We are also very community minded. The philanthropic work that we’re doing at Tiger is something I’m super, super proud of, and I think it also really helps our ability to recruit and retain, as well. And I think, more importantly, it makes the team feel really great and makes them want to stay and feel good about what they’re doing. It makes them happy at work, which makes them give that great service.
I’ve found that it’s been very, very rewarding on a personal level more than anything. When I first got in this role, I was sort of overwhelmed. Nobody wants to hear you complain, and I get that. It’s hard for people to be sympathetic, because they look at you and they’re like, “Oh, you’re at the top!” I totally understand it. But it has been valuable and useful to me to be able to get some stuff off my chest. Sometimes you just need to have somebody to whine to and have them not scoff in your face. The people in my forum group understand what you’re dealing with and are sympathetic.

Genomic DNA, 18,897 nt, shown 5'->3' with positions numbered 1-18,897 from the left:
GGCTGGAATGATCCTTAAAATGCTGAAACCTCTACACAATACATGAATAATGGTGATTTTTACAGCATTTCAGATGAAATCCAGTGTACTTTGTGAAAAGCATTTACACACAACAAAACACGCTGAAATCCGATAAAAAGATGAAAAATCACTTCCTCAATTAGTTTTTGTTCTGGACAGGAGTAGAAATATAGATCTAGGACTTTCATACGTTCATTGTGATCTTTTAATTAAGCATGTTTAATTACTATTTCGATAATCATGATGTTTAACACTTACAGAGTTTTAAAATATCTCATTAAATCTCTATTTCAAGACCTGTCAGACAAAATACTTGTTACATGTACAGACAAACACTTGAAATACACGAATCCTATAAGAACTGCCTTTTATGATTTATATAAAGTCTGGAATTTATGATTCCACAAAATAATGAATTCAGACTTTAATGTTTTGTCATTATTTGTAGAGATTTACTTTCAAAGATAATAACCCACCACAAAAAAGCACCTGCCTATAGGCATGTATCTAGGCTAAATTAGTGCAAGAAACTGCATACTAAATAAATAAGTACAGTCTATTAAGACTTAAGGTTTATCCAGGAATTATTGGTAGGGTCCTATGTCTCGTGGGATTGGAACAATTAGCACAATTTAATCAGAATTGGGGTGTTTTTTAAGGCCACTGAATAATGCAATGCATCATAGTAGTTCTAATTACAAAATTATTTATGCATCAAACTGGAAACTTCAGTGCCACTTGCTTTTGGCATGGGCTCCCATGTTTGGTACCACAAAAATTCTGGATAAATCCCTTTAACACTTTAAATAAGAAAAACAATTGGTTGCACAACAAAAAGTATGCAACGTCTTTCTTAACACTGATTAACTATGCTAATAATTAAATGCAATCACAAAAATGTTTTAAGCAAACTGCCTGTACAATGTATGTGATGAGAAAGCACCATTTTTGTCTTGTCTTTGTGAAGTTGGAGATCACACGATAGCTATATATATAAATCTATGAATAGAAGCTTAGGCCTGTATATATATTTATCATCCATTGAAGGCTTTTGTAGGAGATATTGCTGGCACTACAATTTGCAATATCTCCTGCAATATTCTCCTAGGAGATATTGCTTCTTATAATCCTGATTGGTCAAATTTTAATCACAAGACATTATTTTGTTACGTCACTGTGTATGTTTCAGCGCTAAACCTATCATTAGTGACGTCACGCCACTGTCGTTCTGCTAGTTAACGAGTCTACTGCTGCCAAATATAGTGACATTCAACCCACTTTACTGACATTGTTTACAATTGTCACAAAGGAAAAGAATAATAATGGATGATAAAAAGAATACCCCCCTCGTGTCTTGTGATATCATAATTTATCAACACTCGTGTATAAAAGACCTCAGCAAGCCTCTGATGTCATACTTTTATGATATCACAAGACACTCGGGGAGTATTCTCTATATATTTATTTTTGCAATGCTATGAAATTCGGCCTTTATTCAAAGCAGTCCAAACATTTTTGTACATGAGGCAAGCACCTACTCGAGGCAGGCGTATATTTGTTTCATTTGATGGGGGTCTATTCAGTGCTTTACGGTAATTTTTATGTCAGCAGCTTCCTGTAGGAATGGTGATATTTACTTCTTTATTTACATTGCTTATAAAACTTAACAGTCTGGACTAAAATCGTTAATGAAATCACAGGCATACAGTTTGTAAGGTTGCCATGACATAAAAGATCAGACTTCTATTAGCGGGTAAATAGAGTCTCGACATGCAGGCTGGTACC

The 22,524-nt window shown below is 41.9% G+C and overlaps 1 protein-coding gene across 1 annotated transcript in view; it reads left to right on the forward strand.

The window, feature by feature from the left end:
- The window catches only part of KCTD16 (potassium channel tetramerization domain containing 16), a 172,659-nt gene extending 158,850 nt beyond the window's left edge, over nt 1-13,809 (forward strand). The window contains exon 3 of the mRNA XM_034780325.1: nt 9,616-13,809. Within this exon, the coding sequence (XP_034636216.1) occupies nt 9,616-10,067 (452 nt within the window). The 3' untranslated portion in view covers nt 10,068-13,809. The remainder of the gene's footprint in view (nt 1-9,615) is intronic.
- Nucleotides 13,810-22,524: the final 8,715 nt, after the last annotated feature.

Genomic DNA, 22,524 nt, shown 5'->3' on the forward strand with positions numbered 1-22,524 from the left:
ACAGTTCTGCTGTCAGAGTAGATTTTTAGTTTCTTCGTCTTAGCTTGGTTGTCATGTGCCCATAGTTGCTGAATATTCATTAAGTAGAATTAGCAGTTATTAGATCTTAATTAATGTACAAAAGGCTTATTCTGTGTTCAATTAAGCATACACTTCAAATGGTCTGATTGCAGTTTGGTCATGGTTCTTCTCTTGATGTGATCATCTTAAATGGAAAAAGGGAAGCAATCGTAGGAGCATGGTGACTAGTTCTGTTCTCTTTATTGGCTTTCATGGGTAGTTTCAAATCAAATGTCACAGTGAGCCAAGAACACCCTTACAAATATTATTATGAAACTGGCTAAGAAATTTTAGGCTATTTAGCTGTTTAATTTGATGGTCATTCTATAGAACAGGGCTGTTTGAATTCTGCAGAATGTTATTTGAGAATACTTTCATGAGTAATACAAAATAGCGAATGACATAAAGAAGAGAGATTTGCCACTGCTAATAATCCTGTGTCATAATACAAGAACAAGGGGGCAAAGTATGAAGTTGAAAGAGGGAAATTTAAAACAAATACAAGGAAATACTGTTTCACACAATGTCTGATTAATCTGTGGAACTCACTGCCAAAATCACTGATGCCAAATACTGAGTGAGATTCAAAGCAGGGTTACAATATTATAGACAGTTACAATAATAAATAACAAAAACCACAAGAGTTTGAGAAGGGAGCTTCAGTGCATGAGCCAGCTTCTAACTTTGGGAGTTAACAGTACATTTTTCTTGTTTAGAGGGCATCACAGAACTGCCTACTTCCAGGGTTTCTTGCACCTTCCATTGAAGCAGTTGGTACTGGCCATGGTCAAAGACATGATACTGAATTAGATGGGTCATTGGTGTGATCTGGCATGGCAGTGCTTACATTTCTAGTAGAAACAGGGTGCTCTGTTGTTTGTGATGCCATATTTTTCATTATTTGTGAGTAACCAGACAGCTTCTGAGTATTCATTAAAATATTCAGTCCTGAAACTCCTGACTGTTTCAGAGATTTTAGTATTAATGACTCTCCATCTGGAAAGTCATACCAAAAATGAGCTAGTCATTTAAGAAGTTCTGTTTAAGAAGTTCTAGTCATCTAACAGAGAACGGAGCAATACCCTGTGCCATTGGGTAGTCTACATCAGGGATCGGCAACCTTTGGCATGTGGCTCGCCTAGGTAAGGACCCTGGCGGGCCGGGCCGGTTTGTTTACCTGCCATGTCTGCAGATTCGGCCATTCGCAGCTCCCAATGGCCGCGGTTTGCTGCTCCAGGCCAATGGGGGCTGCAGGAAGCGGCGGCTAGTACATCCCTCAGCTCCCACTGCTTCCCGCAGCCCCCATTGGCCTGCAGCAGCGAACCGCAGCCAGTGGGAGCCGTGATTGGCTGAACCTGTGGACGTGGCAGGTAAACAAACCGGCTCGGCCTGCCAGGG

So it’s been the most beneficial from a personal standpoint – making me a better husband, better father. And I think that correlates to being a better boss and happier person in general, and all of that has an effect. And there are some really, really smart, seasoned, capable people doing some exciting things, and so I’ve learned a lot, too.
“I think if you’re not growing, you’re dying. I know it’s a cliché, but I believe it.” – Gordon Sutton, President, Tiger Fuel
A: Continued investment in solar energy projects and diversification into real estate development. We have invested heavily in solar, and we will continue to do that. We’re also developing 33 acres at Zion Crossroads, which will be more of a traditional big box development with a big-name grocery store, a hotel, a couple of restaurants, and apartments and townhomes. That’s a departure for us.
I don’t want to look back on my career and think I just sort of took this gravy opportunity and coasted. I want to look back and say, “I really made a difference. I have that. I made it bigger and better. I created more opportunities for more people.” And so that’s an important part of our future – continuing to grow. I think if you’re not growing, you’re dying. I know it’s a cliché, but I believe it.
Thanks for sharing your story with us, Gordon!